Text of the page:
The ever growing Sberbank

Russia’s largest financial institution, the state-owned Sberbank continues to increase its profits by a rapid pace despite the numerous obstacles many Russian banks have been facing.
Russia Sperbank 2 kwadrat

(Pavel Starikov, CC BY-NC)

(Pavel Starikov, CC BY-NC)

During the first 9 months of 2018, Russia’s largest deposit holder’s profits grew by a striking 23,6 per cent year on year. This amounted to nearly RUB613bn, or USD9,2bn. Sberbank’s profitability grew on the back of a favorable domestic lending climate. The amount of personal loans issued by the bank grew by almost 20 per cent, corporate loans are up by 9 per cent, according to the latest Sberbank report.

Sberbank’s seeming success is all the more remarkable when taking into account that it is taking place against the backdrop of an ever intensifying pressure from the Western countries, and the United States in particular. Since August 2018, the US Senate is weighing the option of blacklisting Russia’s state-owned lenders, such as Sberbank, which would include the ban on using USD.

This latest signalized move on part of the United States have prompted Sberbank’s retail customers to withdraw more than USD1,1bn from their accounts. The capital flight occurred despite the fact that Russia’s central bank said it would guarantee all USD deposits held in Russian state banks, according to the Financial Times.

Sberbank’s share price has been growing steadily in the last month, adding more than 20 per cent and selling at RUB204 per share at the end of September 2018. However, since then, the price of the stock has been plummeting, losing more than 5 per cent after the Dutch and British governments called out Russia on its alleged attempts to undermine international law and institutions by conducting cyberattacks on the offices of the Organization for the Prohibition of Chemical Weapons (OPCW).

Betting on high tech

Despite the highly troubling geopolitical situation, Sberbank, which controls more than 45 per cent of Russia’s deposits and a third of the nation’s loans, has shown exceptionally good results. According to the Financial Times, the bank has posted four record-breaking quarters out of six in recent years.

Although Sberbank’s global operations have been strained under US and EU sanctions, which limit access to international debt markets, the bank has been able to capitalize on its natural advantages. Having served as the Soviet Union’s savings monopoly in the past, Sberbank has emerged out of the ashes as Russia’s undisputed leader on the retail market. Today, it services around 110 million of customers across the vast Eurasian country.

Sberbank’s historical legacy has certainly given the bank a leg up for its current operations. But there is another factor no less important to its current success. Under the leadership of Herman Gref, Putin’s adviser since the 1990s, Sberbank has been modernizing its operations across Russia. Mr. Gref himself is said to be a visionary leader who regularly visits Silicon Valley to draw inspiration from some of the most innovative tech companies in the world.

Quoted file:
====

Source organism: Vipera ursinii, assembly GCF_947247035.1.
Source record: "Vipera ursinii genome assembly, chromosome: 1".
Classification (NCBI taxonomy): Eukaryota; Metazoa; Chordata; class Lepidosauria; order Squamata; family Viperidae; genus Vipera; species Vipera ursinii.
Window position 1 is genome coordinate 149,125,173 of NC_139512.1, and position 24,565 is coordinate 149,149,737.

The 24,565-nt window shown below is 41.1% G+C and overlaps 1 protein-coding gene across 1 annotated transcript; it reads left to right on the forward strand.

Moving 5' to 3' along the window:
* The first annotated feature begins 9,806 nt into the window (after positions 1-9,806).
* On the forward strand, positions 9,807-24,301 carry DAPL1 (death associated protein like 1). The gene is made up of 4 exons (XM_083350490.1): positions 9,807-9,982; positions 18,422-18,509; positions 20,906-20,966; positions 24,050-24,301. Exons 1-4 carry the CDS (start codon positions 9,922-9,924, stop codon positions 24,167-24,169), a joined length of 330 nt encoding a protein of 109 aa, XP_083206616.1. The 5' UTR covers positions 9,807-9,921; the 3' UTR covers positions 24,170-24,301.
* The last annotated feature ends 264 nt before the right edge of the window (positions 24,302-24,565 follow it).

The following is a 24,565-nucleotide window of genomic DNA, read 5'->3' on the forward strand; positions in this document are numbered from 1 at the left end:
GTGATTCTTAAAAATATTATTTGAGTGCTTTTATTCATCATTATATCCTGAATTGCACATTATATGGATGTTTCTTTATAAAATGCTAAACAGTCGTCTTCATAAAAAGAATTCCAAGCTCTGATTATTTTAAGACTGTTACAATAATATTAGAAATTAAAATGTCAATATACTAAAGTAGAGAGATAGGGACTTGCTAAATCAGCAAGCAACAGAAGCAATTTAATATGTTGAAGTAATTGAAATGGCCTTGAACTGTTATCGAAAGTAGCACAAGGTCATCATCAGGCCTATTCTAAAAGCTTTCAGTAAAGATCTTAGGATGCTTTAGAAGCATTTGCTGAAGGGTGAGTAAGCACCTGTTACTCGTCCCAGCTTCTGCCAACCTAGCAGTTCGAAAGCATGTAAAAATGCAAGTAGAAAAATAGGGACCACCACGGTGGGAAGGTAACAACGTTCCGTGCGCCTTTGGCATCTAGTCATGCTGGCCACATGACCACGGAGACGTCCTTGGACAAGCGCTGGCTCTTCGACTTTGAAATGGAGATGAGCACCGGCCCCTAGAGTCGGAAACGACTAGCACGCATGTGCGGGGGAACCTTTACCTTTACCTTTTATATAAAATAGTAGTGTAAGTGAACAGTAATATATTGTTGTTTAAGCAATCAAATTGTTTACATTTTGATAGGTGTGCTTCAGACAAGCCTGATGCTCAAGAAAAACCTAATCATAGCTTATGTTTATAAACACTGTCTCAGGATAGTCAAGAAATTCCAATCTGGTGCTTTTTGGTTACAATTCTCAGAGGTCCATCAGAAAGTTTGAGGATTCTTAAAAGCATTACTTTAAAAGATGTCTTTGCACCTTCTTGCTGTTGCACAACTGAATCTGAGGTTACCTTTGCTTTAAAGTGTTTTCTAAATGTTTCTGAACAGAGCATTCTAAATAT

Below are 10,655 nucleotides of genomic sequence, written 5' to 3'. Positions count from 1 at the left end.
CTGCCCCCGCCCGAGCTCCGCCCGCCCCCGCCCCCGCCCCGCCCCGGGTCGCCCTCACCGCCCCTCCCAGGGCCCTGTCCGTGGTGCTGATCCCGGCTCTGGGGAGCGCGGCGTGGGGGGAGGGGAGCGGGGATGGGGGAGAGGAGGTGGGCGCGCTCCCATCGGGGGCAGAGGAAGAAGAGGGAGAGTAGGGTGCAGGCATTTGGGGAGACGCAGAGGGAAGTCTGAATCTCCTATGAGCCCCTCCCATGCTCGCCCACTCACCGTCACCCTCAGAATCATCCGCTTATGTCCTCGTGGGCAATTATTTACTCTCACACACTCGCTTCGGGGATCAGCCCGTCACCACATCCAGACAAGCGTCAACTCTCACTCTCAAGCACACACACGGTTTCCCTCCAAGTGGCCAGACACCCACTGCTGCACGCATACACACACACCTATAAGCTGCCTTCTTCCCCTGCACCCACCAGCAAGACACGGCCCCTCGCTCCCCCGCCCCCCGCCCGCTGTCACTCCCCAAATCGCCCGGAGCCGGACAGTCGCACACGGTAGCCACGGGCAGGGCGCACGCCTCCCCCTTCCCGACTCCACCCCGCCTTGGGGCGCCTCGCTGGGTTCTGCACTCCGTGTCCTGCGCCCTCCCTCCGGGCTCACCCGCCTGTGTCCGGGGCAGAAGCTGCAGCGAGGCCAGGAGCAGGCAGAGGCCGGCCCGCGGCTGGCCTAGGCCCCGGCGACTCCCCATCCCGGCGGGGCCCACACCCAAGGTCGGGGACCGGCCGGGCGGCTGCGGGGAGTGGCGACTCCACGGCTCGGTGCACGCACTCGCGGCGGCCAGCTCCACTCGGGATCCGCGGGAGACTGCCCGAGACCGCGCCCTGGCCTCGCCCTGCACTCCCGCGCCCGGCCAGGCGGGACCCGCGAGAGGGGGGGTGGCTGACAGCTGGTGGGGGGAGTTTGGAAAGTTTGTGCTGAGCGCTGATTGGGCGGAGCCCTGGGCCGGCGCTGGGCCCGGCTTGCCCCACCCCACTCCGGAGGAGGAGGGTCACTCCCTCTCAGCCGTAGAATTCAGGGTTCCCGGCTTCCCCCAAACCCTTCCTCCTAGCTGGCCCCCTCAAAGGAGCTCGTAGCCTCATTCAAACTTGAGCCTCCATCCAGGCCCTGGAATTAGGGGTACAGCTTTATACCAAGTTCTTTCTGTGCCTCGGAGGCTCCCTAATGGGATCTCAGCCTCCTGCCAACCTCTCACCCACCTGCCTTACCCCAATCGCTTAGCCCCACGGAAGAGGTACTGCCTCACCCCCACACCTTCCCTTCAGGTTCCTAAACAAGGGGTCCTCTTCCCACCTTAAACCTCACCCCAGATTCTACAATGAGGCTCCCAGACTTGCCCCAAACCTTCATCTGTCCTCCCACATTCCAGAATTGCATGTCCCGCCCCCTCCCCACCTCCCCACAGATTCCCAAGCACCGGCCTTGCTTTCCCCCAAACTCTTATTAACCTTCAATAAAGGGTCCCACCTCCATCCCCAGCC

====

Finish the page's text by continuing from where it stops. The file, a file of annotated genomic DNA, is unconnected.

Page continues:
In 2016, Mr. Gref announced that the bank would do away with plastic cards in the near future. In June 2017, Sberbank successfully tested technology allowing clients to have cash delivered by drones. Now the bank’s leadership is aiming to make its ATMs operate using voice and image recognition.

Sberbank is seeking an acquisition of a company capable of producing such technology. In early October 2018, Reuters informed that the bank has expressed an interest to purchase the Russian Centre for voice technology which develops systems for voice recognition. According to Reuters, Sberbank has already tested this technology back in 2017, when a project for voice recognition of the company’s clients calling its call centers was launched.

Successful partnership

Besides its individual tech projects, Russia’s largest bank has recently entered into a partnership with another Russian giant — Yandex. In April 2018, Sberbank entered a joint venture with Russia’s largest search engine company Yandex to develop the already existing Yandex’ Market platform. Combining the enormous technological capabilities of Yandex with the existing infrastructure and technological resources of Sberbank, the two Russian fintech giants hope to develop a leading B2C eCommerce ecosystem. The new business venture has been valued at RUB60bn (USD1bn), and both partners own equal stakes. “Using Yandex.Market as a basis for our new project we want to create a Russian Amazon,” head of Sberbank Herman Gref commented after the deal was signed.

Similarly, the CEO of Yandex.Market Maxim Grishakov stated that his company aims to “create one of the biggest players on Russia’s online retail market.”

“There are around 5-7 Russian companies that want to become the Russian Amazon. It will be an interesting competition and I will be following it with an enormous interest,” the deputy CEO of Sberbank, Lev Chasis was quoted by the daily Delovoy Peterburg.

The new platform called “Beru” has benne launched in October 2018. Basically, Beru is an attempt to turn the shop aggregator Yandex.Market into a full-fledged online hypermarket, which will be selling its own products and services, in much the same fashion as Amazon. In its press release Sberbank wrote: “Since spring, more than 1,000 sellers have placed about 100,000 items in 600 categories. The marketplace now has products for children, consumer appliances and electronics, home and summer residence goods, animal products, food products, cosmetics, as well as medicines. During the test period, users made more than 180,000 orders.”

Filip Brokeš is an analyst and a journalist specializing in international relations.


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